I spent this past weekend at a VideoMaker Conference held in the Denver area. The first day, The Basics of Video Production, was divided up into four sections: Camcorder Overview, Choosing the Right Microphones, Editing Techniques and Lighting Techniques. Mark Montgomery, Technical Editor for Videomaker was the presenter for each session except Editing Techniques which was given by Boyd McCollum, a documentary film editor. I took something valuable away from each session. (How often can you say that about a conference you've attended?) My only complaint is that it was a lot of information for two days. I'd prefer a more hands on approach but if you are looking to get a lot of information in a hurry, this might be the workshop for you.

My favorite session on the first day was Lighting Techniques. There was a general discussion of lighting and equipment, including some inexpensive alternatives. The best part though was lighting up a volunteer using a three-point setup. I've done this before following diagrams from a book on lighting. I always felt like I was stumbling around in the dark. (My students usually groan after a comment like that.....feel free to groan in the privacy of your own home.) Seeing how Mark adjusted each of the three light sources based on the room made it all click. I think I finally get it.

The second day was a hands-on workshop using Adobe Premiere. I've been using Premiere for a couple of years and I am proficient enough to put together a video. I am pretty much self-taught from books and videos. What I discovered from this workshop is that I've been doing many tasks the hard way. If you are an advanced user, this would probably not have been as valuable to you. If you are a rank beginner, this might have seemed overwhelming, although there were a couple of beginners in the group and they were able to keep up. If you are like me (advanced-beginner?) this workshop might prove valuable to you. Of course, it is only a one day workshop and Premiere is a huge program so don't plan on becoming an expert from one day of instruction.

I would recommend the VideoMaker workshops to anybody at a beginning or intermediate skill level. If you are a teacher looking for college credit or continuing-ed credit be aware that the conference isn't accredited (at least for Colorado). I got it approved by my district ahead of time. That will make my district happy and help me eventually reach a pay raise. That will make me happy.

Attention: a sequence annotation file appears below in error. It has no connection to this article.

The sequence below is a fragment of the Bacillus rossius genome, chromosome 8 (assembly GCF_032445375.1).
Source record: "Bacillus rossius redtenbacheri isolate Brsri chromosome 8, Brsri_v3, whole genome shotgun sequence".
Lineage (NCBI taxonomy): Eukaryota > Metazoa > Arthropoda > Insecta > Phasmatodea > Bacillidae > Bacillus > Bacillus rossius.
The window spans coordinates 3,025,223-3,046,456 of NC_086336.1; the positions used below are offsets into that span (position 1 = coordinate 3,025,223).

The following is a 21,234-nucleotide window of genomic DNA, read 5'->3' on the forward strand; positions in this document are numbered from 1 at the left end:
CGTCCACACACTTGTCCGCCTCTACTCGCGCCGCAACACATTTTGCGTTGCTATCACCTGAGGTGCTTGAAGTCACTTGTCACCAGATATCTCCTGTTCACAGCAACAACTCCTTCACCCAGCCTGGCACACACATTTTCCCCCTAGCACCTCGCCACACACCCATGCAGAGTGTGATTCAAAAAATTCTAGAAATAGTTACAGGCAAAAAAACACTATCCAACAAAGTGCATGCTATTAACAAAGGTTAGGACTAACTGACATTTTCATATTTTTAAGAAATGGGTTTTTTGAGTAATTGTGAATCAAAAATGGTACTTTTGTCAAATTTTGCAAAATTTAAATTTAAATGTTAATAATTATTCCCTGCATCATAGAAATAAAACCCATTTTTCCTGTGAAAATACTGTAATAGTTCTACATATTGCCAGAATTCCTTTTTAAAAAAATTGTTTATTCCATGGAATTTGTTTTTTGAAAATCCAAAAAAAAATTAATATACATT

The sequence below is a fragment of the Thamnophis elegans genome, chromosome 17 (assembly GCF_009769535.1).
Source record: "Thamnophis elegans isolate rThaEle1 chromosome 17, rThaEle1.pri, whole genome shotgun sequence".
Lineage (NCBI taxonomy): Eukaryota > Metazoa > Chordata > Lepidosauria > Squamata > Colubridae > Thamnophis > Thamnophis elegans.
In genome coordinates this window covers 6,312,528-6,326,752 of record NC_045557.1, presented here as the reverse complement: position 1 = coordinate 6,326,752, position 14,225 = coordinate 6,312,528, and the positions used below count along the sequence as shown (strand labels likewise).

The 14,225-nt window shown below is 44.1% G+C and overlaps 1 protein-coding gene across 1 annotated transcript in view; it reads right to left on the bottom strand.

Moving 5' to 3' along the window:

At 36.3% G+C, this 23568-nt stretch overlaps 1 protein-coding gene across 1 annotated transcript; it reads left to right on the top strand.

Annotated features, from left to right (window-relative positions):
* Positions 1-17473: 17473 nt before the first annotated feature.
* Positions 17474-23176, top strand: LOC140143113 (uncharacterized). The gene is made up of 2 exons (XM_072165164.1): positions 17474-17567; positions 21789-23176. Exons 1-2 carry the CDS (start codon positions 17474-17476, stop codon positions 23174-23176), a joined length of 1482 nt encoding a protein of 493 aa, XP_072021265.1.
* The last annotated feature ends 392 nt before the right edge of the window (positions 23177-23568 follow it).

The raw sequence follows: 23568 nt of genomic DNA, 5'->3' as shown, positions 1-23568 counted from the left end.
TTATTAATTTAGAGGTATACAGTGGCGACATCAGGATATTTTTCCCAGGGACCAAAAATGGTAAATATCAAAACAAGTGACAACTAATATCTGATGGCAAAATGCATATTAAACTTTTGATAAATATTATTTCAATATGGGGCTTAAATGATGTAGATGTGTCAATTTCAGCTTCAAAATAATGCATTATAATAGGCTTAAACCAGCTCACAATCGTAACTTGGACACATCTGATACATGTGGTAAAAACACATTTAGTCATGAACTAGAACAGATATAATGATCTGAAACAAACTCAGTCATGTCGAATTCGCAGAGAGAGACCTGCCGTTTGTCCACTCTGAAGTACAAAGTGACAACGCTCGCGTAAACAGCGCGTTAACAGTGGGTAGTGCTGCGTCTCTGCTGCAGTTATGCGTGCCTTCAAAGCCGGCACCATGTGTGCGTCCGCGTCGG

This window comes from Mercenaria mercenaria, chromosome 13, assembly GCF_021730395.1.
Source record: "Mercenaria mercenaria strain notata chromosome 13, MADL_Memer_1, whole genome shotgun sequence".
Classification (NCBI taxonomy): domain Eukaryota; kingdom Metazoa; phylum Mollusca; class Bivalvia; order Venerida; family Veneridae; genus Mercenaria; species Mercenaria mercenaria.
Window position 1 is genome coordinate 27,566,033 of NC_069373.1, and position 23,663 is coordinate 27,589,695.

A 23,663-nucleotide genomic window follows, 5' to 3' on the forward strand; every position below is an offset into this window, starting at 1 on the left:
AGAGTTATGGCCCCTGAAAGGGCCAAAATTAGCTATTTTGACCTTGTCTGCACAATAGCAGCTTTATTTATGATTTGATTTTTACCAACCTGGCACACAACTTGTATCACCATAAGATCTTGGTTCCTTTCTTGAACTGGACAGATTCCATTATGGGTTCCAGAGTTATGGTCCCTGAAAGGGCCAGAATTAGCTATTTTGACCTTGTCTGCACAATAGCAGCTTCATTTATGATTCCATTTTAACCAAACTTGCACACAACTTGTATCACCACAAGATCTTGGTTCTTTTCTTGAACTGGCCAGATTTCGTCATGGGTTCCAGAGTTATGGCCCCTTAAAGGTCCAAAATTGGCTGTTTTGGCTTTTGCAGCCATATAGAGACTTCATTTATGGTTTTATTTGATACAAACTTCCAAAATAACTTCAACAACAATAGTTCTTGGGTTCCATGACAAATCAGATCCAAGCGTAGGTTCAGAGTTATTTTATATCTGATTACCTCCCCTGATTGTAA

Check out the Videomaker conferences. They travel to various cities throughout the year.

[Image: "Videomaker Logo": Captured from Videomaker Home Page: Aug 2008]

Sunday, August 3, 2008

Google's advice to students

The Google Blog recently had a post about what they are looking for in an applicant's educational background. Their answer to "What are we looking for?"
At the highest level, they are looking for non-routine problem-solving abilities.
They want people with the following skills: analytical reasoning, communication skills, a willingness to experiment, team players, passion and leadership.

Their advice for what a student should take in school is:
It's easy to educate for the routine, and hard to educate for the novel. Keep in mind that many required skills will change: developers today code in something called Python, but when I was in school C was all the rage. The need for reasoning, though, remains constant, so we believe in taking the most challenging courses in core disciplines: math, sciences, humanities.

And then keep on challenging yourself, because learning doesn't end with graduation.
Point your students to this page when they ask what classes they should take. (Maybe your school counselors too.)

[Image: Flickr: "365:Prarie Dog":Uploaded on April 9, 2007 by Speshul Ted: Creative Commons]